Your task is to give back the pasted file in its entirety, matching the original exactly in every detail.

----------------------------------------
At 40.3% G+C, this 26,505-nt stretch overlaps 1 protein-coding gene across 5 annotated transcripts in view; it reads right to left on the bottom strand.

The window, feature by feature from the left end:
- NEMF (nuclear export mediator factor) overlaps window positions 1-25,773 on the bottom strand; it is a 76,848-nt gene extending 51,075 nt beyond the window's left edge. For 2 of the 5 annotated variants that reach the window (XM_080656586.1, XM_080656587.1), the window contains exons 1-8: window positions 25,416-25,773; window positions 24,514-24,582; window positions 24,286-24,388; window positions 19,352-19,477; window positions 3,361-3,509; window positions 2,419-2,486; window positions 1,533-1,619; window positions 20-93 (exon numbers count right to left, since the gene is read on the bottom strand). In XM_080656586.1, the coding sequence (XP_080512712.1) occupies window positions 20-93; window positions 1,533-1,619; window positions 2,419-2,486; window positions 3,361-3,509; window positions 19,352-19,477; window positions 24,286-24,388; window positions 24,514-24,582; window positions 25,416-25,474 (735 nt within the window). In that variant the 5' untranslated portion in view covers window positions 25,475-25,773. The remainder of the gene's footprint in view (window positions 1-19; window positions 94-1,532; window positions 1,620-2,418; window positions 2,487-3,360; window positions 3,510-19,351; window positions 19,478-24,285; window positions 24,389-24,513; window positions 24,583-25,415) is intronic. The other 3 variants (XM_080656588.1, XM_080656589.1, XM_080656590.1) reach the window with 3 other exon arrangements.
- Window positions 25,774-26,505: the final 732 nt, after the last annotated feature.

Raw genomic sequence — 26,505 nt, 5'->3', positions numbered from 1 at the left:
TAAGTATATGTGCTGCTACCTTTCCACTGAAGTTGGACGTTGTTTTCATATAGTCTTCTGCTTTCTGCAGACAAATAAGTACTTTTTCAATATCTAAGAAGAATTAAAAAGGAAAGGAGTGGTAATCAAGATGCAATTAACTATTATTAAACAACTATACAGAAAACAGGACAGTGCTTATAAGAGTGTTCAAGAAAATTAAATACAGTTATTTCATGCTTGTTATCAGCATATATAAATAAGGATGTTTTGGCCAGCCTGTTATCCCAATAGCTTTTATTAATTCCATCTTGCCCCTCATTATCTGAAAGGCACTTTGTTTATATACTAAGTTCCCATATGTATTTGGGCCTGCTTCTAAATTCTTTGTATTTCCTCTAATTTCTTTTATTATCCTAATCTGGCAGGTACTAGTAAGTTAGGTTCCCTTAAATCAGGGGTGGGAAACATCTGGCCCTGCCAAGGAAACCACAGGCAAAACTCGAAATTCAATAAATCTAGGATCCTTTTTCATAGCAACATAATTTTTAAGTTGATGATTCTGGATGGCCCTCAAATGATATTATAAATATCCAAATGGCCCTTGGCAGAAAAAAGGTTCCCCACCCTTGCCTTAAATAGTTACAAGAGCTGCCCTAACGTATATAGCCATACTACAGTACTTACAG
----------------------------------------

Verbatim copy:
At 40.3% G+C, this 26,505-nt stretch overlaps 1 protein-coding gene across 5 annotated transcripts in view; it reads right to left on the bottom strand.

The window, feature by feature from the left end:
- NEMF (nuclear export mediator factor) overlaps window positions 1-25,773 on the bottom strand; it is a 76,848-nt gene extending 51,075 nt beyond the window's left edge. For 2 of the 5 annotated variants that reach the window (XM_080656586.1, XM_080656587.1), the window contains exons 1-8: window positions 25,416-25,773; window positions 24,514-24,582; window positions 24,286-24,388; window positions 19,352-19,477; window positions 3,361-3,509; window positions 2,419-2,486; window positions 1,533-1,619; window positions 20-93 (exon numbers count right to left, since the gene is read on the bottom strand). In XM_080656586.1, the coding sequence (XP_080512712.1) occupies window positions 20-93; window positions 1,533-1,619; window positions 2,419-2,486; window positions 3,361-3,509; window positions 19,352-19,477; window positions 24,286-24,388; window positions 24,514-24,582; window positions 25,416-25,474 (735 nt within the window). In that variant the 5' untranslated portion in view covers window positions 25,475-25,773. The remainder of the gene's footprint in view (window positions 1-19; window positions 94-1,532; window positions 1,620-2,418; window positions 2,487-3,360; window positions 3,510-19,351; window positions 19,478-24,285; window positions 24,389-24,513; window positions 24,583-25,415) is intronic. The other 3 variants (XM_080656588.1, XM_080656589.1, XM_080656590.1) reach the window with 3 other exon arrangements.
- Window positions 25,774-26,505: the final 732 nt, after the last annotated feature.

Raw genomic sequence — 26,505 nt, 5'->3', positions numbered from 1 at the left:
TAAGTATATGTGCTGCTACCTTTCCACTGAAGTTGGACGTTGTTTTCATATAGTCTTCTGCTTTCTGCAGACAAATAAGTACTTTTTCAATATCTAAGAAGAATTAAAAAGGAAAGGAGTGGTAATCAAGATGCAATTAACTATTATTAAACAACTATACAGAAAACAGGACAGTGCTTATAAGAGTGTTCAAGAAAATTAAATACAGTTATTTCATGCTTGTTATCAGCATATATAAATAAGGATGTTTTGGCCAGCCTGTTATCCCAATAGCTTTTATTAATTCCATCTTGCCCCTCATTATCTGAAAGGCACTTTGTTTATATACTAAGTTCCCATATGTATTTGGGCCTGCTTCTAAATTCTTTGTATTTCCTCTAATTTCTTTTATTATCCTAATCTGGCAGGTACTAGTAAGTTAGGTTCCCTTAAATCAGGGGTGGGAAACATCTGGCCCTGCCAAGGAAACCACAGGCAAAACTCGAAATTCAATAAATCTAGGATCCTTTTTCATAGCAACATAATTTTTAAGTTGATGATTCTGGATGGCCCTCAAATGATATTATAAATATCCAAATGGCCCTTGGCAGAAAAAAGGTTCCCCACCCTTGCCTTAAATAGTTACAAGAGCTGCCCTAACGTATATAGCCATACTACAGTACTTACAG